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While the debate will most likely remain as tumultuous as the act itself, Oklahoma’s government embraced a scientific consensus that earthquakes rocking the state are largely the result of underground disposal of billions of barrels of wastewater from oil and gas wells.

The state’s energy and environment cabinet introduced a website detailing the evidence behind that conclusion, including links to expert studies of Oklahoma’s quakes. The site includes an interactive map that plots not only earthquake locations, but also the sites of more than 3,000 active wastewater-injection wells.

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The website coincided with a statement by the state-run Oklahoma Geological Survey it “considers it very likely” that wastewater wells are causing the majority of the state’s earthquakes.

The statement noted the most intense seismic activity “is occurring over a large area, about 15 percent of the area of Oklahoma that has experienced significant increase in wastewater disposal volumes over the last several years.”

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As recently as last fall, Gov. Mary Fallin, a Republican, indicated that suggestions of a relationship between oil and gas activity and seismicity were speculation, and they would have to do more research on the issue.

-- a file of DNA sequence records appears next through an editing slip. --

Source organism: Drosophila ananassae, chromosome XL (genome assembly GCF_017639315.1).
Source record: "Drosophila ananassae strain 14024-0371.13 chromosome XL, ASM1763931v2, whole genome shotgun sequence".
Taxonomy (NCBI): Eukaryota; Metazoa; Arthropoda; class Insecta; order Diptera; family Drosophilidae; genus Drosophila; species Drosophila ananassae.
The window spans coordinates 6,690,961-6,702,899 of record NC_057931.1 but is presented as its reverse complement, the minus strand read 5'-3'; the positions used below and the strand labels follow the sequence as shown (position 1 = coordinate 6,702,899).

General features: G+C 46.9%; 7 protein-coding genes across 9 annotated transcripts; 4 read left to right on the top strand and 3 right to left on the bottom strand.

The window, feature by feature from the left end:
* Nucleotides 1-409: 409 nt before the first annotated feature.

Fallin called the Geological Survey’s endorsement of that relationship significant, and said the state was dealing with the problem.

“Oklahoma state agencies already are taking action to address this issue and protect homeowners,” she said.

Tuesday’s actions met a mixed response from the oil and gas industry and the governor’s critics. The Oklahoma Oil and Gas Association disputed the Geological Survey’s conclusions, saying further study of the state’s quakes remained necessary.

“There may be a link between earthquakes and disposal wells,” the group’s president, Chad Warmington, said, “but we — industry, regulators, researchers, lawmakers or state residents — still don’t know enough about how wastewater injection impacts Oklahoma’s underground faults.”

Nor is there any evidence that halting wastewater injection would slow or stop the earthquakes, he said.

One of the most prominent advocates of stronger action on the earthquake issue, State Representative Cory Williams, a Democrat, said he is happy with the change in what he called the state’s “head in the sand” approach to the quake problem.

Oklahoma oil and gas regulators have taken steps to ensure that newly drilled disposal wells do not create seismic risks. But they said they have no authority to impose a moratorium, and only limited powers to address the existing wells behind the increase in tremors. Neither the governor nor the Legislature has pushed to increase their powers.

In past decades, Oklahomans experienced only about one and a half earthquakes exceeding magnitude 3.0 in an average year. But since a boom in oil and gas exploration began in the mid-2000s, that number has mushroomed. The state recorded 585 quakes of 3.0 or greater last year, more than any state except Alaska, and is on course to register more than 900 such tremors this year.

Most of the quakes result in little more than cracked plaster and driveways, but residents in quake zones say the cumulative damage — to their property and to their nerves — is far greater.

Larger quakes have also occurred. A series of shocks in 2011 exceeding magnitude 5.0 caused millions of dollars in damage. Some seismologists have warned that the state is risking larger and more damaging quakes unless it acts to reduce the number of tremors.

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